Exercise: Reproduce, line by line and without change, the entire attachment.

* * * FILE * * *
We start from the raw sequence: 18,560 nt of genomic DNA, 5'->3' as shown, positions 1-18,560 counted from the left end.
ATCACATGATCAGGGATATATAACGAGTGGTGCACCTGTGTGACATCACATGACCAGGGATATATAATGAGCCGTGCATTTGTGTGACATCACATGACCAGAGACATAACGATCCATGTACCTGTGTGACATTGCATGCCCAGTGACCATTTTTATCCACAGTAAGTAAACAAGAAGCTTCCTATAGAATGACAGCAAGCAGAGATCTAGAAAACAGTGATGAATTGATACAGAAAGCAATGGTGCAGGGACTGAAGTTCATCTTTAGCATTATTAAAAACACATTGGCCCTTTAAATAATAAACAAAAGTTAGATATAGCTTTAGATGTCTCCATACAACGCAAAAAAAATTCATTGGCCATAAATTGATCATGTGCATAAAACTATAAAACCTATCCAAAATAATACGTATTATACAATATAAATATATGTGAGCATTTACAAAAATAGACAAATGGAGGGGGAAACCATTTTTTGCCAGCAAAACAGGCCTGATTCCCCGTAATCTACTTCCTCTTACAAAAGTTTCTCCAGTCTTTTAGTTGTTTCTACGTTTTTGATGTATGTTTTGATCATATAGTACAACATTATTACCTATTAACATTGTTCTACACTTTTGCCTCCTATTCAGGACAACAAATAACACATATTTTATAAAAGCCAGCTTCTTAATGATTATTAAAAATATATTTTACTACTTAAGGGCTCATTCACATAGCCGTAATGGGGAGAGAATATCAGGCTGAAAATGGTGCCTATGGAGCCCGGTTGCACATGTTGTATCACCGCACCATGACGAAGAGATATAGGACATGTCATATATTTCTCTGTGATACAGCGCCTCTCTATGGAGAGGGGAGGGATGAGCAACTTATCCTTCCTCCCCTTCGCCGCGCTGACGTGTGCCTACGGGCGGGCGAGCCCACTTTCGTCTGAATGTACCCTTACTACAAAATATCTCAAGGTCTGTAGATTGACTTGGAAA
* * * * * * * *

We start from the raw sequence: 18,560 nt of genomic DNA, 5'->3' as shown, positions 1-18,560 counted from the left end.
ATCACATGATCAGGGATATATAACGAGTGGTGCACCTGTGTGACATCACATGACCAGGGATATATAATGAGCCGTGCATTTGTGTGACATCACATGACCAGAGACATAACGATCCATGTACCTGTGTGACATTGCATGCCCAGTGACCATTTTTATCCACAGTAAGTAAACAAGAAGCTTCCTATAGAATGACAGCAAGCAGAGATCTAGAAAACAGTGATGAATTGATACAGAAAGCAATGGTGCAGGGACTGAAGTTCATCTTTAGCATTATTAAAAACACATTGGCCCTTTAAATAATAAACAAAAGTTAGATATAGCTTTAGATGTCTCCATACAACGCAAAAAAAATTCATTGGCCATAAATTGATCATGTGCATAAAACTATAAAACCTATCCAAAATAATACGTATTATACAATATAAATATATGTGAGCATTTACAAAAATAGACAAATGGAGGGGGAAACCATTTTTTGCCAGCAAAACAGGCCTGATTCCCCGTAATCTACTTCCTCTTACAAAAGTTTCTCCAGTCTTTTAGTTGTTTCTACGTTTTTGATGTATGTTTTGATCATATAGTACAACATTATTACCTATTAACATTGTTCTACACTTTTGCCTCCTATTCAGGACAACAAATAACACATATTTTATAAAAGCCAGCTTCTTAATGATTATTAAAAATATATTTTACTACTTAAGGGCTCATTCACATAGCCGTAATGGGGAGAGAATATCAGGCTGAAAATGGTGCCTATGGAGCCCGGTTGCACATGTTGTATCACCGCACCATGACGAAGAGATATAGGACATGTCATATATTTCTCTGTGATACAGCGCCTCTCTATGGAGAGGGGAGGGATGAGCAACTTATCCTTCCTCCCCTTCGCCGCGCTGACGTGTGCCTACGGGCGGGCGAGCCCACTTTCGTCTGAATGTACCCTTACTACAAAATATCTCAAGGTCTGTAGATTGACTTGGAAA